Sindh mosques to hold taraweeh prayers in limited capacity: CM Murad Ali Shah


Sindh Chief Minister Murad Ali Shah, in a late night message on Thursday, announced that taraweeh prayers throughout the province will only be observed by the mosque’s administration (4-5 people) in the mosque premises.

He said that Friday prayers and taraweeh prayers by the people at large must be observed at home.

The chief minister said that he had spoken to President Arif Alvi in this regard and had received his nod for the decision. “The president said it is up to the provincial government,” said Shah.

Shah said taking such “difficult decisions” are a government’s responsibility and this decision was taken especially keeping in mind doctors’ recommendations.

Shah said that on Friday, as had been the practice over the past four Fridays, a strict lockdown would be imposed between 12pm and 3pm, during which movement by people will be banned and congregations of more than five people in mosques prohibited.

‘Conditional permission’ given for congregational prayers

Earlier in the day, President Alvi had sought to remind everyone that there are certain conditions under which congregational prayers have been allowed in mosques under the 20-point agreement reached between the ulema and the government.

In a tweet, President Alvi said: “All those concerned about the SOPs regarding prayers in mosques and responsibilities of implementation […] please read the following.”

President Alvi underscored that whereas the ulema have fully entrusted the provincial governments to implement their lockdowns or decide on conditions under which prayers will be held in mosques, people are nonetheless reminded that they are urged “to pray at home”.

‘We are running out of beds’

A group of Karachi’s leading doctors, belonging to the Pakistan Medical Association, on Wednesday hadpainted a sobering picture of the on-the-ground realities faced by frontline workers in the fight against the coronavirus.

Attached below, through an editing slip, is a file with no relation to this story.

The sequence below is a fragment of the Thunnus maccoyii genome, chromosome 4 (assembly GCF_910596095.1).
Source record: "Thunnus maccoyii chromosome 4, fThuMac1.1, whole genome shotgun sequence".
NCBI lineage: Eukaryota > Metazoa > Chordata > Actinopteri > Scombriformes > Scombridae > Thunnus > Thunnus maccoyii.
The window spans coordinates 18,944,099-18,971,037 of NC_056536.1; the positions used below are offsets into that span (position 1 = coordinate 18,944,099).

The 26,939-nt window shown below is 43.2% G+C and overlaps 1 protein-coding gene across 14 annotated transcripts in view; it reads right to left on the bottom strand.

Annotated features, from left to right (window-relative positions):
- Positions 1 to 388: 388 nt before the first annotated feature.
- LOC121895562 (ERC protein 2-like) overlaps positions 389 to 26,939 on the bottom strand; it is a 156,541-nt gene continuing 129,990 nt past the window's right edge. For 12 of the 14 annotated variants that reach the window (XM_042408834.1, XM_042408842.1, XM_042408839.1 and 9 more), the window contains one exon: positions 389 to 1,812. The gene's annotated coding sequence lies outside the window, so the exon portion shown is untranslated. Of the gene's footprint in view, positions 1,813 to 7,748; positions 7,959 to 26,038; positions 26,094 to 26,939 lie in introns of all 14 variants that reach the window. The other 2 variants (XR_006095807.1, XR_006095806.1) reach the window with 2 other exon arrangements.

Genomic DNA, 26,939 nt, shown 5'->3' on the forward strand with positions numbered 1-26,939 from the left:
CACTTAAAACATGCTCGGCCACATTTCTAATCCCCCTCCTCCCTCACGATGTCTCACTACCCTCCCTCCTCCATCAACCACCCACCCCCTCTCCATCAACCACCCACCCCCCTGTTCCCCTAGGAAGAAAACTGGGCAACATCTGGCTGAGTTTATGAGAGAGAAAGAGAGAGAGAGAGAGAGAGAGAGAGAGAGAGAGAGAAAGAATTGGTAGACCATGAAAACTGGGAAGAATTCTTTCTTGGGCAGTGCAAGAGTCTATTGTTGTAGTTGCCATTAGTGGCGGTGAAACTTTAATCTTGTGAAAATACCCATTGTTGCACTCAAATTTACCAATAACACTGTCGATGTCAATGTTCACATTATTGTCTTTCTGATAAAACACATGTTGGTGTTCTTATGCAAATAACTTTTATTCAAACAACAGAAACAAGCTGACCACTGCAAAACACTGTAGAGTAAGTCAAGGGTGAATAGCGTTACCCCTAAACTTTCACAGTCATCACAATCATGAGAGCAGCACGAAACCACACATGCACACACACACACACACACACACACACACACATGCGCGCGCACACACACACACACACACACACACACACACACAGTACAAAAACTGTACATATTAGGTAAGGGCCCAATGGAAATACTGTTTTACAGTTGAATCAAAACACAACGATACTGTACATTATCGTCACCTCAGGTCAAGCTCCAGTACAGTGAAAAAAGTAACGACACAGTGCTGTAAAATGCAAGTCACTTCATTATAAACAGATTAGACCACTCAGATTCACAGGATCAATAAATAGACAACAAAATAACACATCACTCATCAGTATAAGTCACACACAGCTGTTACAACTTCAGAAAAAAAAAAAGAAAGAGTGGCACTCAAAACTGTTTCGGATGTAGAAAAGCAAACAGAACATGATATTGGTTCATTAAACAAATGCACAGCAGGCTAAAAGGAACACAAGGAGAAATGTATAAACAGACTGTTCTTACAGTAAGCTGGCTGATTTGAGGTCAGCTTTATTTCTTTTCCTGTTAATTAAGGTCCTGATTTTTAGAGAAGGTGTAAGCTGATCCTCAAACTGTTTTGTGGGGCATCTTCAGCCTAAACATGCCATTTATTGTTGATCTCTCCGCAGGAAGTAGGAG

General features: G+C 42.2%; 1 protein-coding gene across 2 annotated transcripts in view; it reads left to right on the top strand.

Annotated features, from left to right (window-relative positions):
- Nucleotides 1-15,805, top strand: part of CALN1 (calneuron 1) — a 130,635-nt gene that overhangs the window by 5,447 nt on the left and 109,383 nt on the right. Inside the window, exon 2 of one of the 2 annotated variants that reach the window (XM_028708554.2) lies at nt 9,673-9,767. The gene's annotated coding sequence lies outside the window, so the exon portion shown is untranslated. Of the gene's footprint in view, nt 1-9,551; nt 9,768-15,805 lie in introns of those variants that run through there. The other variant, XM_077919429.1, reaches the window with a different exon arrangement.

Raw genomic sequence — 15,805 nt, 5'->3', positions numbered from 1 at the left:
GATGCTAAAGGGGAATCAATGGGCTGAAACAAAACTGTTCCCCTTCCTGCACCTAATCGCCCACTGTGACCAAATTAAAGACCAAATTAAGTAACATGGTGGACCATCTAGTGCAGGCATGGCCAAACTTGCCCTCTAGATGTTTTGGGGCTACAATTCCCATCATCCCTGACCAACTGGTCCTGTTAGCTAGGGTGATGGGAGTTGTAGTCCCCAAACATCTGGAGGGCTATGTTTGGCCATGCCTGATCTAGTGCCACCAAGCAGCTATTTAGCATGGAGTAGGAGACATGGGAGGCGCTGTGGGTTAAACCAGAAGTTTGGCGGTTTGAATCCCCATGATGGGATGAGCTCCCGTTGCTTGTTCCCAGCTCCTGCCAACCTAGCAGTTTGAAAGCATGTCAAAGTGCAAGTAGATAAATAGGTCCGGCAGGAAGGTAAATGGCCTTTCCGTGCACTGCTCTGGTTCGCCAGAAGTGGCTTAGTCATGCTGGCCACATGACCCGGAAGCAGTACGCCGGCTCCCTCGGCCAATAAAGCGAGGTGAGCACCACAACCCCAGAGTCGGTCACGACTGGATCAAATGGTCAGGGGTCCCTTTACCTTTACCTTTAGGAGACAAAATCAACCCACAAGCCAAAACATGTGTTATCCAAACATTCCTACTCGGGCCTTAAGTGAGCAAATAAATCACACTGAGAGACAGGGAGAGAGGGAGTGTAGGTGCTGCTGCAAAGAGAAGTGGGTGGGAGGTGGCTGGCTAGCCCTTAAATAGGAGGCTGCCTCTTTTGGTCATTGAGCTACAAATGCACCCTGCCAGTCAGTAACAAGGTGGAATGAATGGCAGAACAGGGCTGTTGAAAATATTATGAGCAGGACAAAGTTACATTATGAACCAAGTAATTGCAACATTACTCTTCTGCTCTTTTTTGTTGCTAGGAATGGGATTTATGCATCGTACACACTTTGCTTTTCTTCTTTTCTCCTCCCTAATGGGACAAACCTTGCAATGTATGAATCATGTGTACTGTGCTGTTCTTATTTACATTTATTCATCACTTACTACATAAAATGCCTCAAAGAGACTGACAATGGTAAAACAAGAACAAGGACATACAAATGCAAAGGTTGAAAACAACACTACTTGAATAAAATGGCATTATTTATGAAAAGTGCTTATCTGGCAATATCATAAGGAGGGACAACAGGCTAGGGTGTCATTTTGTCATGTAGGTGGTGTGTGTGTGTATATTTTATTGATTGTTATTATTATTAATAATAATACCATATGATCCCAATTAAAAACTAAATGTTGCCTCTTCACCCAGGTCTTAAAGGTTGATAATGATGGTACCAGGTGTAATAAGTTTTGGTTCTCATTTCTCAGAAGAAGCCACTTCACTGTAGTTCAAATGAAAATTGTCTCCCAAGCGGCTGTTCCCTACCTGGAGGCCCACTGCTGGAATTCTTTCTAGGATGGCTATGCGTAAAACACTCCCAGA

Urging the government and religious leaders to continue to abide by recommended precautions instead of easing restrictions, they warned a point will otherwise come when they will have to choose between one of two patients to save.

Dr Abdul Bari, who is the CEO of Indus Hospital, had said that the arrival of Ramadan, which had prompted the government to review the measures taken and subsequently ease restrictions, had resulted in a surge in cases.

“This led to great anger and stress in the doctor community as they are the experts in this situation [and must be heard],” said Bari, adding: “All of Karachi’s medical facilities are now almost full to the brim with patients.”

Dr Saad Niaz, a gastroenterologist at the Dow University of Health Sciences, echoing Dr Bari’s sentiments had said wards are “already 80% saturated” and that “there are more patients who are under 60 years of age”.

Dr Niaz had also drawn attention to the fact that more and more doctors are getting affected, with as many as 162 who had already fallen prey to the disease from Sindh.

“We will have great difficulty in the coming days such as refusal to admit patients because of no beds,” he said.

The DUHS doctor explained that the country’s current capacity had so far sustained the volume of patients “because due to a lockdown in place, they were only trickling in”.

“Projected figures stand at 70,000 and if even 10% of those are serious cases, we don’t even have the capacity to accommodate those. There are no ventilators.”

“Our only option is to be aggressive with precautions,” Dr Niaz had stressed.

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